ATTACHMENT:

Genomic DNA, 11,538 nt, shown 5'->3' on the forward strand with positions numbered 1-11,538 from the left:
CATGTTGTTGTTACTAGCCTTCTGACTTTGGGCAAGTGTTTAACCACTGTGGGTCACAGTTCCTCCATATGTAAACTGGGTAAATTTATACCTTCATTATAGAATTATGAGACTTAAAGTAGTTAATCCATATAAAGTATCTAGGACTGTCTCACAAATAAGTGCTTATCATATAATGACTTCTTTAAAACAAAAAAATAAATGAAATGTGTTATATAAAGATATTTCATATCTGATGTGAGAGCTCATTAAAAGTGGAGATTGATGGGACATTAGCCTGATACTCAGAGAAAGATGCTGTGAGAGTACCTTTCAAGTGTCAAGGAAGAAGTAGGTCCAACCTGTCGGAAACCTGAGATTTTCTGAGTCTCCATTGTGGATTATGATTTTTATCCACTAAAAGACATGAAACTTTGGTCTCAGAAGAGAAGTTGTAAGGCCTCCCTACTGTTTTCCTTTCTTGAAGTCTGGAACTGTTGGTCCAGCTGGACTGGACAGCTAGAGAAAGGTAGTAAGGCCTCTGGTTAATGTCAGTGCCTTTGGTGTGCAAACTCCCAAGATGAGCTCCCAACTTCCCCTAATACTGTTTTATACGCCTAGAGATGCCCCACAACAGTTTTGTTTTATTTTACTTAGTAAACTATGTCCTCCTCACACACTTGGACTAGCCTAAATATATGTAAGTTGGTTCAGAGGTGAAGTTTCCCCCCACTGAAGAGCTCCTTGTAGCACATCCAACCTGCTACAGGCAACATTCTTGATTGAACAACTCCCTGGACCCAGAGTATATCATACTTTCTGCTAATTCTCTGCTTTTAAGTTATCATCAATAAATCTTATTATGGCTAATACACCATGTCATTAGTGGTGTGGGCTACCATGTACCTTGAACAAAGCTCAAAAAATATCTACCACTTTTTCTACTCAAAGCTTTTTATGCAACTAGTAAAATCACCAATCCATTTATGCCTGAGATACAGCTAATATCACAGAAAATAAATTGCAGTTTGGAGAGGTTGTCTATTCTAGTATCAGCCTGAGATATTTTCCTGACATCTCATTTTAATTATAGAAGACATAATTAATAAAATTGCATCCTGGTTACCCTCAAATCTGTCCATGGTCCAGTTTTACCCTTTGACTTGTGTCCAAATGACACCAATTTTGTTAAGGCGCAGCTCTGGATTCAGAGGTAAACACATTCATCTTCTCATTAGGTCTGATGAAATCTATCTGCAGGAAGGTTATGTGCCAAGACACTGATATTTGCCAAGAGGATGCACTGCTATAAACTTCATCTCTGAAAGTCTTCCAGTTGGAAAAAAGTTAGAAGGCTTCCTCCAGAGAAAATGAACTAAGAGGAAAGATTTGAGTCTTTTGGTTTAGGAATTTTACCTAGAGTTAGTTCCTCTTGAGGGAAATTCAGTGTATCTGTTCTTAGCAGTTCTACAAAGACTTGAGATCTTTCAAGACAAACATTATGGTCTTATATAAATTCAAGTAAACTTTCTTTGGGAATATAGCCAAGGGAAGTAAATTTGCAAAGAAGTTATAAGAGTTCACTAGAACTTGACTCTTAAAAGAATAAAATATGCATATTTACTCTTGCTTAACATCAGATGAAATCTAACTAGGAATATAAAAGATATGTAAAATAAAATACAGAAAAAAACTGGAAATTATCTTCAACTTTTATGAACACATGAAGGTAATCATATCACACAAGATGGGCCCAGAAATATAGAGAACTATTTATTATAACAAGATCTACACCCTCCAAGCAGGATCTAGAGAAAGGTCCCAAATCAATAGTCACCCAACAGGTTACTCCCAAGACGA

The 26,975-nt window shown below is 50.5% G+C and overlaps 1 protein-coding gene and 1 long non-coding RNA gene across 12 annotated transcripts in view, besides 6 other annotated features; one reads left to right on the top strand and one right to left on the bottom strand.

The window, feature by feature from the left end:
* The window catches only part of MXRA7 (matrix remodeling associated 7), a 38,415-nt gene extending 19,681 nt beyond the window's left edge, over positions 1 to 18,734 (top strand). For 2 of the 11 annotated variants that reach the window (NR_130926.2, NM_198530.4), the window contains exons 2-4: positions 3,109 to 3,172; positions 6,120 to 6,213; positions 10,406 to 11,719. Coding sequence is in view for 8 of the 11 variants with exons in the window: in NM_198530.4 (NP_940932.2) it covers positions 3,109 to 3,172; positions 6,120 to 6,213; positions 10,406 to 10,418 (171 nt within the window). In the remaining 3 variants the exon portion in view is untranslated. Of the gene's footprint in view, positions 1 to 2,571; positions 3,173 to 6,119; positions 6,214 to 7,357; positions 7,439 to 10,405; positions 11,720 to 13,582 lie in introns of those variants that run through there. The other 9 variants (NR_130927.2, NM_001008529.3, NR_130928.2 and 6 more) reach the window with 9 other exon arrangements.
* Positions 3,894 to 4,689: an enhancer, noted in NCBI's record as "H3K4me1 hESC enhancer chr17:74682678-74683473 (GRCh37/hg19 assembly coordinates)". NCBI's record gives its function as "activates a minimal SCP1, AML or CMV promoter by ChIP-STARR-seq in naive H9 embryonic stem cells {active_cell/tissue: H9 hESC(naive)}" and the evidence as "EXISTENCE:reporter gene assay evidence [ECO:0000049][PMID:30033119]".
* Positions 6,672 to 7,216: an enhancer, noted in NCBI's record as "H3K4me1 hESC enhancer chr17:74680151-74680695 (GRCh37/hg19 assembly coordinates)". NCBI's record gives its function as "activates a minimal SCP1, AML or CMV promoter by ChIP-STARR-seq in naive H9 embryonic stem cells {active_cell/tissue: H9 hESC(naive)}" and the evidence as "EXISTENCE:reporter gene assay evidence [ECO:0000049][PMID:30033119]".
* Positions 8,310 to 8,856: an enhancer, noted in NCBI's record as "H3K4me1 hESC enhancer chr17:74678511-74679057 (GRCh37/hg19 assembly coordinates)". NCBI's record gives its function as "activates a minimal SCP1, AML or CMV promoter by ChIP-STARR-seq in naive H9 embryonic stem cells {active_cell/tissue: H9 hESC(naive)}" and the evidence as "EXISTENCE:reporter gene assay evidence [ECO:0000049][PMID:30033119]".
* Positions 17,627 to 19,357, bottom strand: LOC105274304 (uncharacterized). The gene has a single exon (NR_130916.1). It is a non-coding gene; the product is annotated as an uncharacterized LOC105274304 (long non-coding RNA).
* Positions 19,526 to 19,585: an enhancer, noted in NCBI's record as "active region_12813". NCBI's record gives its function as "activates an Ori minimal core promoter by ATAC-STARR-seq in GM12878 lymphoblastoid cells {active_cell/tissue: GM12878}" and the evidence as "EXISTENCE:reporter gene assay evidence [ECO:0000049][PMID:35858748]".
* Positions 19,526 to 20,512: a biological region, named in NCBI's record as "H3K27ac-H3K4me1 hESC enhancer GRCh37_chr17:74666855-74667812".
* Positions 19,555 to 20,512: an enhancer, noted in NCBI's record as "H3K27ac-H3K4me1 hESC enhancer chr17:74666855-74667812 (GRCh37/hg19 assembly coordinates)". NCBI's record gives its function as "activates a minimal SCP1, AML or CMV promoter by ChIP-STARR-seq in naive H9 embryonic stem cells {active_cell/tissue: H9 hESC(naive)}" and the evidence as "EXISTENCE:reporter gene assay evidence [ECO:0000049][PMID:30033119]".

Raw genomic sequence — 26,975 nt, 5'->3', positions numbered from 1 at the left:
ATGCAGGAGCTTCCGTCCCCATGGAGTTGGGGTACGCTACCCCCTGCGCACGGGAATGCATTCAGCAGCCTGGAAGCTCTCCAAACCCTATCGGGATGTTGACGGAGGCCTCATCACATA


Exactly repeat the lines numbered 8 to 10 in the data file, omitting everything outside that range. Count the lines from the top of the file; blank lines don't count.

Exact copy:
* Positions 8,310 to 8,856: an enhancer, noted in NCBI's record as "H3K4me1 hESC enhancer chr17:74678511-74679057 (GRCh37/hg19 assembly coordinates)". NCBI's record gives its function as "activates a minimal SCP1, AML or CMV promoter by ChIP-STARR-seq in naive H9 embryonic stem cells {active_cell/tissue: H9 hESC(naive)}" and the evidence as "EXISTENCE:reporter gene assay evidence [ECO:0000049][PMID:30033119]".
* Positions 17,627 to 19,357, bottom strand: LOC105274304 (uncharacterized). The gene has a single exon (NR_130916.1). It is a non-coding gene; the product is annotated as an uncharacterized LOC105274304 (long non-coding RNA).
* Positions 19,526 to 19,585: an enhancer, noted in NCBI's record as "active region_12813". NCBI's record gives its function as "activates an Ori minimal core promoter by ATAC-STARR-seq in GM12878 lymphoblastoid cells {active_cell/tissue: GM12878}" and the evidence as "EXISTENCE:reporter gene assay evidence [ECO:0000049][PMID:35858748]".